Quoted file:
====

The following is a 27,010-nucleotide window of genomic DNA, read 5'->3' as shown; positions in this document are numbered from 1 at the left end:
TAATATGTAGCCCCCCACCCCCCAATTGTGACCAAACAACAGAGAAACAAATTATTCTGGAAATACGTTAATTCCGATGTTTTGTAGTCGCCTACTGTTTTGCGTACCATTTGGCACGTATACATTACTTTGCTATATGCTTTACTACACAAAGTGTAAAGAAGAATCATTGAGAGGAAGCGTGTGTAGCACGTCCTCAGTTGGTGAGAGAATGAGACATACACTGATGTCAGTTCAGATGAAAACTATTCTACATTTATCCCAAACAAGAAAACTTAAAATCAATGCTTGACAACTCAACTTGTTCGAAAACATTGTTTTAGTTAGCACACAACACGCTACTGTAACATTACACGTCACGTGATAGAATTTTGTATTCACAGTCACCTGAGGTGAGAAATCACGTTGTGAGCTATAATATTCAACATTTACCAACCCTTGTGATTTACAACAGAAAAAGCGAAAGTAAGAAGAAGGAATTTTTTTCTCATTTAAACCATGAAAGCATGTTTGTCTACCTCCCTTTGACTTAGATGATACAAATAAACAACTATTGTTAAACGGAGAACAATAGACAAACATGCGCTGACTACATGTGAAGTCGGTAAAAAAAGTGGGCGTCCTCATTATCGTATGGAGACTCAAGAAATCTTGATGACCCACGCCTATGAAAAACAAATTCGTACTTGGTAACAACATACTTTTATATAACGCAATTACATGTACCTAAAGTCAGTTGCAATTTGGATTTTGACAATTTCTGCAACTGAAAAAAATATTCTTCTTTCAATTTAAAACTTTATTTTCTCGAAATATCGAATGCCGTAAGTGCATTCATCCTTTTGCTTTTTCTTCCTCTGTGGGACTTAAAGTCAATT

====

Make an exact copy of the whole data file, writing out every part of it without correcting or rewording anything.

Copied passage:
The following is a 27,010-nucleotide window of genomic DNA, read 5'->3' as shown; positions in this document are numbered from 1 at the left end:
TAATATGTAGCCCCCCACCCCCCAATTGTGACCAAACAACAGAGAAACAAATTATTCTGGAAATACGTTAATTCCGATGTTTTGTAGTCGCCTACTGTTTTGCGTACCATTTGGCACGTATACATTACTTTGCTATATGCTTTACTACACAAAGTGTAAAGAAGAATCATTGAGAGGAAGCGTGTGTAGCACGTCCTCAGTTGGTGAGAGAATGAGACATACACTGATGTCAGTTCAGATGAAAACTATTCTACATTTATCCCAAACAAGAAAACTTAAAATCAATGCTTGACAACTCAACTTGTTCGAAAACATTGTTTTAGTTAGCACACAACACGCTACTGTAACATTACACGTCACGTGATAGAATTTTGTATTCACAGTCACCTGAGGTGAGAAATCACGTTGTGAGCTATAATATTCAACATTTACCAACCCTTGTGATTTACAACAGAAAAAGCGAAAGTAAGAAGAAGGAATTTTTTTCTCATTTAAACCATGAAAGCATGTTTGTCTACCTCCCTTTGACTTAGATGATACAAATAAACAACTATTGTTAAACGGAGAACAATAGACAAACATGCGCTGACTACATGTGAAGTCGGTAAAAAAAGTGGGCGTCCTCATTATCGTATGGAGACTCAAGAAATCTTGATGACCCACGCCTATGAAAAACAAATTCGTACTTGGTAACAACATACTTTTATATAACGCAATTACATGTACCTAAAGTCAGTTGCAATTTGGATTTTGACAATTTCTGCAACTGAAAAAAATATTCTTCTTTCAATTTAAAACTTTATTTTCTCGAAATATCGAATGCCGTAAGTGCATTCATCCTTTTGCTTTTTCTTCCTCTGTGGGACTTAAAGTCAATT